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THE DRIFT 2020: Mentorship to partnership

Orix Geoscience founders credit their strong values and entrepreneurial spirit for their success

Strong partnerships and strong values are the keys to Orix Geoscience’s success. 

When they started the company in 2012, during a down cycle in the mining industry, Shastri Ramnath and Ashley Kirwan knew they had their work cut out for them. 

“Many people told us not to start the company, but I think it really speaks to our entrepreneurial spirit where we think outside the box, and we’ve got a unique way of approaching things,” said Kirwan. 

The duo first met when Kirwan was hired to be Ramnath’s assistant at junior mining company FNX. Kirwan, who was born in Lively just outside of Sudbury, was a student at the Harquail School of Earth Sciences at Laurentian University at the time. 

The pairing thrived because they worked really hard together. 

“The two of us would come together to talk about exploration and talk about strategy, brainstorm together, and build on things together,” said Kirwan. 

“We ended up forming a really great relationship from day one, which then organically turned into a mentorship.” 

Ramnath was born and raised in Manitoba. She has a master’s degree in exploration geology from Rhodes University in South Africa, and an MBA from Athabasca University. 

Throughout her career, she has been a prominent figure in the mining industry in Sudbury, currently sitting on the board of directors of the Goodman School of Mines. 

Kirwan received a master’s degree in mineral exploration. She frequently supports her alma mater in an advisory capacity and hopes to encourage the next generation of geologists in the field. 

As fate would have it, Ramnath and Kirwan found themselves working together for a second time after leaving FNX. Ramnath took on the role of CEO at a junior mining company, while Kirwan became senior geologist at the same firm.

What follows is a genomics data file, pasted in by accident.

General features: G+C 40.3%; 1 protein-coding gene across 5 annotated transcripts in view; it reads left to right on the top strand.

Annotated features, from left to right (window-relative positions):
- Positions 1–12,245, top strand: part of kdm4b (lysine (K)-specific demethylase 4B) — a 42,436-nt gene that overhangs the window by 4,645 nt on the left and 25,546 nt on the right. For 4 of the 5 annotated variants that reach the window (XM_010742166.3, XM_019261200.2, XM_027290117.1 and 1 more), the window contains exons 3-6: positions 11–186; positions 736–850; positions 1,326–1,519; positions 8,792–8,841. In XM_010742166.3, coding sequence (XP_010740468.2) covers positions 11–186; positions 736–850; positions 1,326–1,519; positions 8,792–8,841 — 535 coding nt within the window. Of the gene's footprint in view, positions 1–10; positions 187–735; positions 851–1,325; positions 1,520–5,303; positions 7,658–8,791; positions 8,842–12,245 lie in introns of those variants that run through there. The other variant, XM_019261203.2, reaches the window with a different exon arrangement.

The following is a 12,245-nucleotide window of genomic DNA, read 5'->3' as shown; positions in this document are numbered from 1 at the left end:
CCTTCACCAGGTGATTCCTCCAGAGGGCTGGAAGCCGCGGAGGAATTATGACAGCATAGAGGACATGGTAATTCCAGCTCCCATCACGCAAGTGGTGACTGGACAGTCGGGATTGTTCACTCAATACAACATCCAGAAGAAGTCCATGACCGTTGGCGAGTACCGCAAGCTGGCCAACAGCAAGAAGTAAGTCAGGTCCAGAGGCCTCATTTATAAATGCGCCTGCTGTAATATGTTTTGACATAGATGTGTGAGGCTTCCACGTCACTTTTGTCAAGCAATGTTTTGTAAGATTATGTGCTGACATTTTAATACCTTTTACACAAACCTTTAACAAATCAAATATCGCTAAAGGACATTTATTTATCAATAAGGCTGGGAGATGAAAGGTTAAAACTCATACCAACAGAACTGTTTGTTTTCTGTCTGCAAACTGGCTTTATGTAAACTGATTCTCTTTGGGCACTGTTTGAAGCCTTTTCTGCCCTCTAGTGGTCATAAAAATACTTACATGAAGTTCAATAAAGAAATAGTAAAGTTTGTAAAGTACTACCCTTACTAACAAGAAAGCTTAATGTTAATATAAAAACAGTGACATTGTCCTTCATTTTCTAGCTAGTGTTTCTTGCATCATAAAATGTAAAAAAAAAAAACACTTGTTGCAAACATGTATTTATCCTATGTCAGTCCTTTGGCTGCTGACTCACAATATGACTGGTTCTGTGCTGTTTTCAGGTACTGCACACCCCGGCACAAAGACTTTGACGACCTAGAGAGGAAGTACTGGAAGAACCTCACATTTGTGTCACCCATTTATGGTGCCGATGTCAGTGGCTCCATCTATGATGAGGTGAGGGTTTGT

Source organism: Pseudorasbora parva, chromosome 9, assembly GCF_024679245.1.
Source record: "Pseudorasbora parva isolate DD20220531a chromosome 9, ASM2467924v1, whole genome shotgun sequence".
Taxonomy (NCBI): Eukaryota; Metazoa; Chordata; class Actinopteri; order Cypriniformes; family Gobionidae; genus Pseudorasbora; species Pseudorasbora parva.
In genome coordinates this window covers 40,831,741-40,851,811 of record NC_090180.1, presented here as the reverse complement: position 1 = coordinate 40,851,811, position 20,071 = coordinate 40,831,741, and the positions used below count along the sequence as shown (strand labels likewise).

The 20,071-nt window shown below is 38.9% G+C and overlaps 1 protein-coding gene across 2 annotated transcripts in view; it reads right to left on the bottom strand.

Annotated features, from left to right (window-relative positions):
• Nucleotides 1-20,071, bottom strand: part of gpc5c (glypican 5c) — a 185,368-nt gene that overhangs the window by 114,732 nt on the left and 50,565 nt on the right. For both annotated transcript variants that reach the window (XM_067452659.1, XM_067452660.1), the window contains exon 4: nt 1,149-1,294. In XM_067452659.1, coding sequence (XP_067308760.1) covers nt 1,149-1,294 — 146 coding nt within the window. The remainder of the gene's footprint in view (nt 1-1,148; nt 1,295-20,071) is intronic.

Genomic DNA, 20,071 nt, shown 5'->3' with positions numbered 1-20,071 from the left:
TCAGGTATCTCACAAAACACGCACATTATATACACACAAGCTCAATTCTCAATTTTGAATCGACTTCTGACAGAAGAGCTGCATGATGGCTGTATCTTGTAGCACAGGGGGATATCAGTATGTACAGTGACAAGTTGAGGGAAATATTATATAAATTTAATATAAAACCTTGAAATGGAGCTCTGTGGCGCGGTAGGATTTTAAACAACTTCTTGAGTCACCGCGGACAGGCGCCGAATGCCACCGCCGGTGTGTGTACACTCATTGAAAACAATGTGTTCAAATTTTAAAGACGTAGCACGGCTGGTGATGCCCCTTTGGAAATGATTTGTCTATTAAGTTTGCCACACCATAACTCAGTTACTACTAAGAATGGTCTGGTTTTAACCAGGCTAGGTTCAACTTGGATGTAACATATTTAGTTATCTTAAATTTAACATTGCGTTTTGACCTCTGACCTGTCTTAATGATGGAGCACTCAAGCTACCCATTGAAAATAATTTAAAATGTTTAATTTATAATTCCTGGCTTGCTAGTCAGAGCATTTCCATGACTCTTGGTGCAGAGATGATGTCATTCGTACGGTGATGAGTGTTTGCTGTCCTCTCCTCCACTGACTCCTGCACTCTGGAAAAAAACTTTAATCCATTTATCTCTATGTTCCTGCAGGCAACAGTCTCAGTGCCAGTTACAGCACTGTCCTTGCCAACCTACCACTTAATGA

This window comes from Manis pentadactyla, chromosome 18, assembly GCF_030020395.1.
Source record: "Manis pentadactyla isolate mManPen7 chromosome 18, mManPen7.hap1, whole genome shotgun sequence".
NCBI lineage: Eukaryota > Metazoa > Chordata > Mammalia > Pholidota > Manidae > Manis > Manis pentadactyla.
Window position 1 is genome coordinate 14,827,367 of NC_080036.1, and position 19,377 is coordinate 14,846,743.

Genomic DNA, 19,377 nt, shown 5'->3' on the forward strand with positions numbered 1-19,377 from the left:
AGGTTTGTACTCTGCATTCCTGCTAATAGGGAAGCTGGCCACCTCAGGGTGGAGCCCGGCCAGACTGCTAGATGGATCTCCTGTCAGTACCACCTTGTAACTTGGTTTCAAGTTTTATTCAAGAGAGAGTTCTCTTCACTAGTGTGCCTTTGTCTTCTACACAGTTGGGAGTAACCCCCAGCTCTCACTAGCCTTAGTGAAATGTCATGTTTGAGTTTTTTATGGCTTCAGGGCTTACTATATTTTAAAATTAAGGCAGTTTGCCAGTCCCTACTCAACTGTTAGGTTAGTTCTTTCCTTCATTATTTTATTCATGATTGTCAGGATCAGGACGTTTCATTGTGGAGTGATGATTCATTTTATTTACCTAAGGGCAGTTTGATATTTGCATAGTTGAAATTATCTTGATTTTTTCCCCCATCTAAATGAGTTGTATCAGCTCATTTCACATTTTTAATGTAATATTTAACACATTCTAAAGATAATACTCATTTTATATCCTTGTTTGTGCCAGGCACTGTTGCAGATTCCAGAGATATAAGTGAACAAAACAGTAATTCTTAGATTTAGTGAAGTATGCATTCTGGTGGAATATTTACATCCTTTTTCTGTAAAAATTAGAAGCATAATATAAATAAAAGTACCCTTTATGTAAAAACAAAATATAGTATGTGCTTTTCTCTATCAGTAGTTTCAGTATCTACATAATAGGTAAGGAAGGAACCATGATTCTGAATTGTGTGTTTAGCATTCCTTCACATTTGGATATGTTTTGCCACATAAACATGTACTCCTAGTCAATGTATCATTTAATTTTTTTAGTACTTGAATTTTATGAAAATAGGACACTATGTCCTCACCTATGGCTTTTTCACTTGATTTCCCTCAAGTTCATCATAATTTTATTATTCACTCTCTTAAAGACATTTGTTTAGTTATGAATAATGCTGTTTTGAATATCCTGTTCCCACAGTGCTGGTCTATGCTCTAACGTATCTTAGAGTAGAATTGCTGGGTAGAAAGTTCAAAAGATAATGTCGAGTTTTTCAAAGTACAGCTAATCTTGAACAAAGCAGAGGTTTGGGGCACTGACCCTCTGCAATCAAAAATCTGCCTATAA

A couple of years later, after an acquisition, they were at a crossroads. Between the decision to go their separate paths or continue working together, their decision was clear. 

Orix is a geological consulting firm with offices in Sudbury, Toronto, and Winnipeg. Their team of roughly 60 employees supports mining companies from prospecting through to production. 

Their goal is to be the leading geological firm in the world and to make a lasting impact on the industry. They provide expertise in geology, geomatics, software development, and business support. 

“We offer a full cycle of services,” said Kirwan. “From data collection, analysis, and interpretation through to exploration. We want to help you understand the ground beneath your feet.”

They identified a strong need within the mining industry for companies to increase their geological understanding of their projects, and were able to leverage their skill set to close that gap. 

Early on in their journey, however, they came up against a catch-22: to increase their understanding of their projects, junior miners needed to raise funds to access geological services. 

But how do you raise funds when you don’t have a good understanding of your project? 

Ramnath and Kirwan had to get creative. One of their first decisions was to work for equity. 

“There were a lot of groups that wanted our skill set in order to go and raise finances, so we often worked for shares.” 

This not only helped them build their company and develop a reputation in the industry, but they also formed strong partnerships that have continued over the years. 

Through trial and error, they also developed a strong set of values that has strengthened their company from within. 

They hire and promote employees based on the “O-Code,” a set of soft skills that are difficult to teach, including things like good judgment, selflessness, honesty, and curiosity. 

Roughly 50 per cent of Orix’s employees are female, and 25 per cent are foreign-born, something that reflects the company’s commitment to diversity and inclusion.  

“We’ve been able to foster a really supportive group,” said Kirwan. 

In the future, Orix plans to grow their office in Sudbury by finding a more permanent space, and hopefully service more groups in Northern Ontario. 

The Drift magazine features profiles on the people and companies making important contributions to the Northern Ontario mining service and supply sector. It is published annually and distributed at the Northern Ontario Mining Showcase during the Prospectors and Developers Association of Canada (PDAC) conference in Toronto.